Comparison of structure fingerprint and molecular interaction file based methods in explaining biological similarity of small molecules in cell-based screens

Pekka Tiikkainen (Corresponding Author), Antti Poso, Olli Kallioniemi

Research output: Contribution to journalArticleScientificpeer-review

10 Citations (Scopus)

Abstract

In this work, we calculated the pair wise chemical similarity for a subset of small molecules screened against the NCI60 cancer cell line panel. Four different compound similarity calculation methods were used: Brutus, GRIND, Daylight and UNITY. The chemical similarity scores of each method were related to the biological similarity data set. The same was done also for combinations of methods. In the end, we had an estimate of biological similarity for a given chemical similarity score or combinations thereof. The data from above was used to identify chemical similarity ranges where combining two or more methods (data fusion) led to synergy. The results were also applied in ligand-based virtual screening using the DUD data set. In respect to their ability to enrich biologically similar compound pairs, the ranking of the four methods in descending performance is UNITY, Daylight, Brutus and GRIND. Combining methods resulted always in positive synergy within a restricted range of chemical similarity scores. We observed no negative synergy. We also noted that combining three or four methods had only limited added advantage compared to combining just two. In the virtual screening, using the estimated biological similarity for ranking compounds produced more consistent results than using the methods in isolation.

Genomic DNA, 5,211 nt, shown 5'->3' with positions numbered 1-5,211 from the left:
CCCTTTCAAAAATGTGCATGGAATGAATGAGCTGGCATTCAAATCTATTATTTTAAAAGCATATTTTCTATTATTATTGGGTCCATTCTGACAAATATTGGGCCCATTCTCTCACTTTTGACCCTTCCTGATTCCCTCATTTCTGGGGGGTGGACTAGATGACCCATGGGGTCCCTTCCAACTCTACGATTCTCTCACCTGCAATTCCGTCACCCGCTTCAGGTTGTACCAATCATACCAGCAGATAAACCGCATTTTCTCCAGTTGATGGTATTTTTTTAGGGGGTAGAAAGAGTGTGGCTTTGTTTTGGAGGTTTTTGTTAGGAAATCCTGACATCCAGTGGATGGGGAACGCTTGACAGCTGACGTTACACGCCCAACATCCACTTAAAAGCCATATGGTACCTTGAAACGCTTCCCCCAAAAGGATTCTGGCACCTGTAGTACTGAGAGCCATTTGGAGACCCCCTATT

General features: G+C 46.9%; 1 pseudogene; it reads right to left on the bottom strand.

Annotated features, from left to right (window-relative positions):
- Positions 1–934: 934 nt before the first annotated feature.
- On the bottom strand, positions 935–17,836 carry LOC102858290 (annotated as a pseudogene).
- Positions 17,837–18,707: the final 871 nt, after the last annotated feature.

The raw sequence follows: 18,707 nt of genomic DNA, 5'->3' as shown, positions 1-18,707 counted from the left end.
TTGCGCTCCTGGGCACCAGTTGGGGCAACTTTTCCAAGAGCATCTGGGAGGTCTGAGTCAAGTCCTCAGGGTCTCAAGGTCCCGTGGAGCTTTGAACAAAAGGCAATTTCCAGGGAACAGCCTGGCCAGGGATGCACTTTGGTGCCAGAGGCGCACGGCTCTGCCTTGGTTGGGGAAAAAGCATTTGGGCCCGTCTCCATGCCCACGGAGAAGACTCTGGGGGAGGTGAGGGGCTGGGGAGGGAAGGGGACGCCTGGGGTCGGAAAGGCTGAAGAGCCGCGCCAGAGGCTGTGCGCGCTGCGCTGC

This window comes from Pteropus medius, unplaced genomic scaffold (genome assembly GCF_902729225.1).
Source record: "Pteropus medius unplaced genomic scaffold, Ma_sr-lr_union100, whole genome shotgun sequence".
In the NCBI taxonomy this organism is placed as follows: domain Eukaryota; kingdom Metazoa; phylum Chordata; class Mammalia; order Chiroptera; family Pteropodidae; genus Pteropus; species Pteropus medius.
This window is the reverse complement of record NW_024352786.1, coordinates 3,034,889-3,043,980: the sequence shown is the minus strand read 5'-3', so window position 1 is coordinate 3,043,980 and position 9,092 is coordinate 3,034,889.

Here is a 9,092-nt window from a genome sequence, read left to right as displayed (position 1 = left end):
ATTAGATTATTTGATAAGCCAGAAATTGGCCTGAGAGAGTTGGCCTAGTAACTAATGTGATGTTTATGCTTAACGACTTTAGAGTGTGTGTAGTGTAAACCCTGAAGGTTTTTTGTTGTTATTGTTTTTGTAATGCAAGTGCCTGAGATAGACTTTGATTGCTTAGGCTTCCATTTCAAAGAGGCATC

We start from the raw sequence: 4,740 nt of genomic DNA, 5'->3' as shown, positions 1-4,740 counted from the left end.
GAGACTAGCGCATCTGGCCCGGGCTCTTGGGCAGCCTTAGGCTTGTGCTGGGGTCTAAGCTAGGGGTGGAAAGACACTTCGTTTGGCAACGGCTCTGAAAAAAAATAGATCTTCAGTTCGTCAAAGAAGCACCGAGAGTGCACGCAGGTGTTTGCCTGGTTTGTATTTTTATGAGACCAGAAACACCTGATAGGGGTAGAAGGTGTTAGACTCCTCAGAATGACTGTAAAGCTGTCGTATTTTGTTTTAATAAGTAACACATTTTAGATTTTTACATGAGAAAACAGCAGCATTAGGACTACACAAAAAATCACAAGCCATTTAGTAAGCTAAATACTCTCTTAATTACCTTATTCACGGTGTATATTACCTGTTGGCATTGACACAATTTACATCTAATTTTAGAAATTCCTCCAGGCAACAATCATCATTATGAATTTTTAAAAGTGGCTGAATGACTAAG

Original languageEnglish
Pages (from-to)227-239
JournalJournal of Computer-Aided Molecular Design
Volume23
Issue number4
DOIs
Publication statusPublished - 2009
MoE publication typeA1 Journal article-refereed

Keywords

  • Ligand-based virtual screening
  • NCI-60
  • Data fusion
  • Chemical similarity

Fingerprint Dive into the research topics of 'Comparison of structure fingerprint and molecular interaction file based methods in explaining biological similarity of small molecules in cell-based screens'. Together they form a unique fingerprint.

  • Cite this